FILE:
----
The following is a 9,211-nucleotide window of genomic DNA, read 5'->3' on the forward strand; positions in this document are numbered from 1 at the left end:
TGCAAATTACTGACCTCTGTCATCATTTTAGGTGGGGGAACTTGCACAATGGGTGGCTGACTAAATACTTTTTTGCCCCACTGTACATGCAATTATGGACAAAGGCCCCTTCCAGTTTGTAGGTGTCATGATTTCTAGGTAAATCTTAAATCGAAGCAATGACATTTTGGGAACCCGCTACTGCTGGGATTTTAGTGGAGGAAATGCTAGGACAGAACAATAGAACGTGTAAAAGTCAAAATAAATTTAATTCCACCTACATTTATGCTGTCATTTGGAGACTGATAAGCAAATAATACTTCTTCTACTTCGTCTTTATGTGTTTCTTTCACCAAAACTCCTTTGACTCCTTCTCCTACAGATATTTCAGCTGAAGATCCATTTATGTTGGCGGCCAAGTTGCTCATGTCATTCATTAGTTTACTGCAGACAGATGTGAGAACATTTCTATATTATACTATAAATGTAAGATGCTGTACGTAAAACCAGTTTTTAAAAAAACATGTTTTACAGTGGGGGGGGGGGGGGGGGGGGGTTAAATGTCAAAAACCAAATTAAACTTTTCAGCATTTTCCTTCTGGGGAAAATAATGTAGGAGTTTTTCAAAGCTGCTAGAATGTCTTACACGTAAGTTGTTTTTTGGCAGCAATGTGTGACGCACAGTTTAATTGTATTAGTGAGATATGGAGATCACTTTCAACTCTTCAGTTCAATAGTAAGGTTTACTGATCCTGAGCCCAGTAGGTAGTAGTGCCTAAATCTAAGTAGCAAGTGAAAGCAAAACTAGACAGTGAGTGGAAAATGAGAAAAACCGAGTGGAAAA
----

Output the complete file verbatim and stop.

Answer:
The following is a 9,211-nucleotide window of genomic DNA, read 5'->3' on the forward strand; positions in this document are numbered from 1 at the left end:
TGCAAATTACTGACCTCTGTCATCATTTTAGGTGGGGGAACTTGCACAATGGGTGGCTGACTAAATACTTTTTTGCCCCACTGTACATGCAATTATGGACAAAGGCCCCTTCCAGTTTGTAGGTGTCATGATTTCTAGGTAAATCTTAAATCGAAGCAATGACATTTTGGGAACCCGCTACTGCTGGGATTTTAGTGGAGGAAATGCTAGGACAGAACAATAGAACGTGTAAAAGTCAAAATAAATTTAATTCCACCTACATTTATGCTGTCATTTGGAGACTGATAAGCAAATAATACTTCTTCTACTTCGTCTTTATGTGTTTCTTTCACCAAAACTCCTTTGACTCCTTCTCCTACAGATATTTCAGCTGAAGATCCATTTATGTTGGCGGCCAAGTTGCTCATGTCATTCATTAGTTTACTGCAGACAGATGTGAGAACATTTCTATATTATACTATAAATGTAAGATGCTGTACGTAAAACCAGTTTTTAAAAAAACATGTTTTACAGTGGGGGGGGGGGGGGGGGGGGGTTAAATGTCAAAAACCAAATTAAACTTTTCAGCATTTTCCTTCTGGGGAAAATAATGTAGGAGTTTTTCAAAGCTGCTAGAATGTCTTACACGTAAGTTGTTTTTTGGCAGCAATGTGTGACGCACAGTTTAATTGTATTAGTGAGATATGGAGATCACTTTCAACTCTTCAGTTCAATAGTAAGGTTTACTGATCCTGAGCCCAGTAGGTAGTAGTGCCTAAATCTAAGTAGCAAGTGAAAGCAAAACTAGACAGTGAGTGGAAAATGAGAAAAACCGAGTGGAAAA